Fighting Chemo Side Effects

Managing nausea, vomiting, and fatigue.

Fighting Chemo Side Effects

By Breast Cancer Connect Staff Published at January 23 Views 7,972

An important and life-saving treatment for breast cancer, chemotherapy drugs destroy rapidly-dividing cancer cells. But they also kill rapidly-dividing healthy cells found throughout the body, including the blood, intestine, and hair.

In the wake of treatment, many people experience chemotherapy side effects, most commonly, nausea, vomiting and fatigue. These effects can range from mild to severe, depending on the individual.

Combating Nausea and Vomiting

According to Everyday Health, around 70 to 80 percent of patients on chemotherapy will endure nausea and vomiting. Some chemotherapy drugs cause harsher side effects than others. Of course, with those effects come loss of appetite and the potential for dehydration and constipation.

Breast cancer patients receiving chemo can take steps to help alleviate nausea and vomiting:

Take anti-nausea drugs (in pill or IV form): Available in pill form or administered intravenously, anti-nausea drugs prevent queasiness and vomiting. Physicians often provide them, alone or in combination, to patients undergoing chemotherapy.

Eat small meals: What you eat and how often can influence nausea symptoms. Guidelines from BreastCancer.org suggest eating smaller meals that are staggered throughout the day instead of having two or three large meals. Also, don't skip meals, and try having a light meal a few hours before treatment.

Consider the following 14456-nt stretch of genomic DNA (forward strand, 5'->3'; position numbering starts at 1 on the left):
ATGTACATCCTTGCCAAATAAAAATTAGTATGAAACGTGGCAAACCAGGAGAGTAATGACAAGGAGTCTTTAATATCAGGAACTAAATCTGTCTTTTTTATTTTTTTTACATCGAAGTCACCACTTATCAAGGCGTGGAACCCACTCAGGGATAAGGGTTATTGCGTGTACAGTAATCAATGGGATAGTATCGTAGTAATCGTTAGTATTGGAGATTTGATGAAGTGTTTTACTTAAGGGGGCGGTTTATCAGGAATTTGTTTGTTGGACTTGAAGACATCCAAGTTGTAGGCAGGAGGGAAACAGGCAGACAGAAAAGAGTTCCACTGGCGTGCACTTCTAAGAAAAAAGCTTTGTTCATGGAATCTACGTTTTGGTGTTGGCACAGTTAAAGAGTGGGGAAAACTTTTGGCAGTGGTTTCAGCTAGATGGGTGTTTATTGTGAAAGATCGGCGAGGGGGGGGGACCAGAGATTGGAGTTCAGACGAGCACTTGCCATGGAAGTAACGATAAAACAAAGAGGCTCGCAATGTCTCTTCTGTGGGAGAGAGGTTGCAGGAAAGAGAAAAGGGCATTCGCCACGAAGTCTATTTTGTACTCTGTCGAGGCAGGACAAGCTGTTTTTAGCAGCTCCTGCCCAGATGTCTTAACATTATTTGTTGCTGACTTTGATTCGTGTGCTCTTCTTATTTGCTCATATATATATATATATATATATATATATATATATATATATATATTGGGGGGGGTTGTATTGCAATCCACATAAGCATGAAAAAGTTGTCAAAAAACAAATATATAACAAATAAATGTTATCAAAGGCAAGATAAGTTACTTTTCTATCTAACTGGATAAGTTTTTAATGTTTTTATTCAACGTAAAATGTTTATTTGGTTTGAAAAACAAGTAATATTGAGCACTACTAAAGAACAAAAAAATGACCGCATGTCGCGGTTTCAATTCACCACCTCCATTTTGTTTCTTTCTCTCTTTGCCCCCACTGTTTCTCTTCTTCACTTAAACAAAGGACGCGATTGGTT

Try bland foods: Obviously, if certain foods upset your stomach more than others, such as greasy foods or foods with strong flavors, avoid them. Dry foods like crackers, toast and cereal are recommended, as well as rice, plain mashed potatoes and applesauce for combating nausea symptoms.
Ask someone else to do the cooking: Order take-out, or ask your spouse or a friend to help with the cooking so that you can avoid strong smells that might cause nausea.
Consider alternative remedies: Acupuncture, relaxation techniques and visualization can help reduce the nausea and stress that come with chemotherapy.

Fighting Fatigue

In addition to nausea, breast cancer treatment can bring on sudden and overwhelming fatigue. Studies show that fatigue is the most common side effect of treatment, affecting around 90 percent of patients. Unfortunately, this isn't the type of fatigue that rest can relieve, and it can last for many months after treatment ends.

While chemotherapy in and of itself can induce fatigue, other side effects of breast cancer and its treatment can also cause exhaustion. These include:

• Dehydration
• Infection
• Weight gain
• Anemia
• Nausea
• Sleeping problems

Alleviating fatigue can require a range solutions that you and your doctor will need to discuss. Medications can help, but a few changes in your schedule can also make a significant difference:

Plan for rest periods, either naps or relaxation time, in the midst of your day.
Drink plenty of fluids to stay hydrated. Dehydration can induce fatigue.
Delegate. Cooking, cleaning, and paying the bills— those tasks that not only take time but can induce stress and fatigue — should be handed off to other family members.
Try holistic medicine. Massage, meditation, tai chi, yoga and Reiki are known to reduce fatigue and help you relax, which encourages better sleep.

Experiment With Your Options

Coping with the side effects of breast cancer treatment is possible. Learn about your options, and experiment with solutions that help you feel like you are thriving again.

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